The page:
Front-runner Germany faces Turkey in Euro 2024 hosting vote
A study of the two candidates published by UEFA last week boosted Germany's case with Turkey falling short on an assessment of human rights, which is a new factor of tournament bidding.
Still, Turkey put forward its strongest bid yet — backed by President Recep Tayyip Erdogan's increasingly authoritarian government — after losing contests to host Euro 2008, 2012 and 2016.
"President Erdogan is a great football fan," Turkey's top elected official at UEFA, Servet Yardimci, told The Associated Press in an interview. "We are in this strong position because of him."
While Turkey has never hosted a major tournament, Germany staged a popular 2006 World Cup and Euro 1988 as West Germany before the Berlin Wall came down.
Germany's bid relies on those World Cup stadiums and positive memories of a fan-friendly event that was hugely profitable for FIFA.
On Thursday, it is expected that 17 UEFA executive committee members will vote in Nyon, Switzerland. Germany's Reinhard Grindel and Turkey's Yardimci cannot.
Here are some things for them to consider:
Germany says it is a stable, secure choice for UEFA and easy for fans to access in the center of Europe.
Turkey believes it finally deserves a chance and gives UEFA greater access to markets in Asia.
Germany stresses its strength on social issues, inviting comparisons with an Erdogan government which cracked down on free speech and removed many public employees from office.
"The lack of an action plan in the area of human rights is a matter of concern," UEFA said of Turkey in its evaluation report.
However, the German soccer federation and fans have troubled relations with national team players Mesut Ozil and Ilkay Gundogan, whose roots are Turkish. The issue flared after the players posed for photos with Erdogan in London in May.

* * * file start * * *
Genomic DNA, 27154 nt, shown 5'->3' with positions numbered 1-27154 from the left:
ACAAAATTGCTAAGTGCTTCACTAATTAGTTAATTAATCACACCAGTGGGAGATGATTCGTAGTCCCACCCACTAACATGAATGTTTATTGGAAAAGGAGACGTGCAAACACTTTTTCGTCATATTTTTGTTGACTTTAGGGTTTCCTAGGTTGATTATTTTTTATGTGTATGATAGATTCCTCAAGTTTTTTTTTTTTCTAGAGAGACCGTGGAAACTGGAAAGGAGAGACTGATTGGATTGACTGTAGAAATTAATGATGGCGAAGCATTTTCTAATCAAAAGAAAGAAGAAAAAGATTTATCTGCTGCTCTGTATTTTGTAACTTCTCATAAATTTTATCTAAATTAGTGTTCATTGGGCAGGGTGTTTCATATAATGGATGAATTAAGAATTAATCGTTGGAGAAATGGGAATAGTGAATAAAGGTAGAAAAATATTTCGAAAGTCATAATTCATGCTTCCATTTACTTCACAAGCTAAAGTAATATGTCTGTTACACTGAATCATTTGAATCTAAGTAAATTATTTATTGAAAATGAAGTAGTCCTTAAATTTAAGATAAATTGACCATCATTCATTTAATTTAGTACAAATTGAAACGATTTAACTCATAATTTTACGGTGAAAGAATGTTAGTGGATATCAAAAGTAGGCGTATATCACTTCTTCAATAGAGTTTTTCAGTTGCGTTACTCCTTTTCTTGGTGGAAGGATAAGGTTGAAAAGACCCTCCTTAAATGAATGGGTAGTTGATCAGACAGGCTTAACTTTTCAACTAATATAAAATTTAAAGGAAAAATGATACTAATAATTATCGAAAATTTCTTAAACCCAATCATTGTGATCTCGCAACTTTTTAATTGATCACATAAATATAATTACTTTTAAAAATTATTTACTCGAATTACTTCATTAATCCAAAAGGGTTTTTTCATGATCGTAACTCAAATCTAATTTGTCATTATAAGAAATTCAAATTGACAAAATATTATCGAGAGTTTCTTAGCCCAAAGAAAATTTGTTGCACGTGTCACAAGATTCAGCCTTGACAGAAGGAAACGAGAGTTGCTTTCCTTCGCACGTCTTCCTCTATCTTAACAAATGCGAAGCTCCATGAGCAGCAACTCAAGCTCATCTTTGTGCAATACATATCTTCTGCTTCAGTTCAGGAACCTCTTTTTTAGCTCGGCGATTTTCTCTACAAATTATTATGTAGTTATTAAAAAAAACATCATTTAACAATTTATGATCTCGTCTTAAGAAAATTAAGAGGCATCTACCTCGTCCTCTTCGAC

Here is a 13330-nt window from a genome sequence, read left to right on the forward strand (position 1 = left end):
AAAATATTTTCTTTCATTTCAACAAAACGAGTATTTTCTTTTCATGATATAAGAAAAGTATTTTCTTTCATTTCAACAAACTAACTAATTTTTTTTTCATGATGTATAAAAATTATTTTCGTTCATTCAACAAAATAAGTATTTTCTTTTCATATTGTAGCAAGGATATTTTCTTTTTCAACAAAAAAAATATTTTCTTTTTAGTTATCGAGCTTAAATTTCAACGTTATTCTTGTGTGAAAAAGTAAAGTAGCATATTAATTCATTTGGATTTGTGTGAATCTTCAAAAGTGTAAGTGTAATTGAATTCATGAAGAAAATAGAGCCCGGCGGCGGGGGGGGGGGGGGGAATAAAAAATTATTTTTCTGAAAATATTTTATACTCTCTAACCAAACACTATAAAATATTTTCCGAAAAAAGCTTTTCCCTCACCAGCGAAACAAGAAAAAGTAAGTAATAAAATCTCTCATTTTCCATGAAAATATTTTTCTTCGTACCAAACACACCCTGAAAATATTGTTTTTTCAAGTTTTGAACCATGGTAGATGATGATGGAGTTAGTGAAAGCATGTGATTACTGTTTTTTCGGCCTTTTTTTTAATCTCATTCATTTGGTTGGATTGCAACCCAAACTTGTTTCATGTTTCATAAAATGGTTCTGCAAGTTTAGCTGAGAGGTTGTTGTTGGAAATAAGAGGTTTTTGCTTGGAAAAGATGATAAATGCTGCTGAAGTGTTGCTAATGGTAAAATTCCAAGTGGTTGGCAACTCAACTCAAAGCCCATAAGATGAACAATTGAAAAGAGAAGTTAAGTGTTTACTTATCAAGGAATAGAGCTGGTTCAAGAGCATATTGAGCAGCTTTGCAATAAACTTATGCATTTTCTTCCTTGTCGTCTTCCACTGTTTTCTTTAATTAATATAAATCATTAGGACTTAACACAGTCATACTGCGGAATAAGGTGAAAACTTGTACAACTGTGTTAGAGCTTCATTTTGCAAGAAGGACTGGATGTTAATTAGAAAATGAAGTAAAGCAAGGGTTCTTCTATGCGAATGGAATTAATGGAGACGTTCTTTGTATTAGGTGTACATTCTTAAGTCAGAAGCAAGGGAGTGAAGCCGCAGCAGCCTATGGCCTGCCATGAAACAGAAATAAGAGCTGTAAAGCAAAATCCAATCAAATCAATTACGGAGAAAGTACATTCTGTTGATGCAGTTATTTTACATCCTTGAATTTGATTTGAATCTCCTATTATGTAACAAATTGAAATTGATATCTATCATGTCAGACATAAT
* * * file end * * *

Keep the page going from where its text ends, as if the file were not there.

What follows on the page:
Both candidates offer 10 stadiums to play the 51-game, month-long tournament.
The German venues are already in use and only Dusseldorf was not part of the 2006 World Cup.
Both Berlin (70,000 capacity) and Munich (66,000) can host the final. They hosted Champions League finals in 2015 and 2012, respectively.
Of Turkey's proposed venues, only Ankara is not in use after a sweeping stadium building program this decade.
However, if Turkey wins, the Ataturk Olympic Stadium in Istanbul would be rebuilt with an 85,000 capacity after it hosts the 2020 Champions League final.
UEFA's decision to award Istanbul the showpiece club game was seen by some as compensating Turkey ahead of a Germany win for Euro 2024.
HOW WE GOT HERE
This contest has its roots in how Euro 2020 hosting played out.
Turkey was expected to finally win after its single-vote loss to host Euro 2016. That victory went to France, supported by then-UEFA president Michel Platini.
With Platini backing Turkey next, and no other serious candidates, a likely win became complicated. Erdogan's government insisted on pursuing Istanbul's 2020 Olympics bid.
UEFA wanted certainty and decided instead on staging Euro 2020 in multiple countries. Istanbul then lost the Olympic vote.
In September 2014, Germany finalized a support deal with England. It ensured London hosts the final stages of Euro 2020 and cleared a path for Germany to get 2024.
Profits from European Championships help UEFA fund its 55 member federations.
Revenue from the first 24-team edition in 2016 was almost 2 billion euros ($2.35 billion) and UEFA banked 847.3 million euros ($997 million) in profit.
UEFA then pledged 610.5 million ($718 million) to members for the financial cycle through 2020. That's 11.1 million euros ($13 million) per federation — double what FIFA guarantees from 2018 World Cup profits.
"The economical side is absolutely crucial," UEFA President Aleksander Ceferin said in an interview with German broadcaster ZDF.
Germany has almost 300,000 more tickets to sell, and promises "sizeable and reliable revenues" for UEFA.
UEFA's evaluation says Germany has a net capacity of 2.78 million seats and Turkey has 2.49 million.
Three of Turkey's stadiums would hold fewer than 35,000 for games. Each German stadium has at least 46,000.
Turkey scores over Germany with all stadiums given rent-free to UEFA by their owner, the Ministry of Sports. UEFA's evaluation notes a "fair cost" of renting German stadiums.
A currency crisis in Turkey has seen the lira lose almost half its value against UEFA's working currency, the euro, in the past year.
Turkey goes with "Share Together." Germany's "United by Football — United in the Heart of Europe" has been mocked by fans who view the federation as too commercial.
At Stuttgart last Friday, fan protest banners included "United by money, corrupt in the heart of Europe."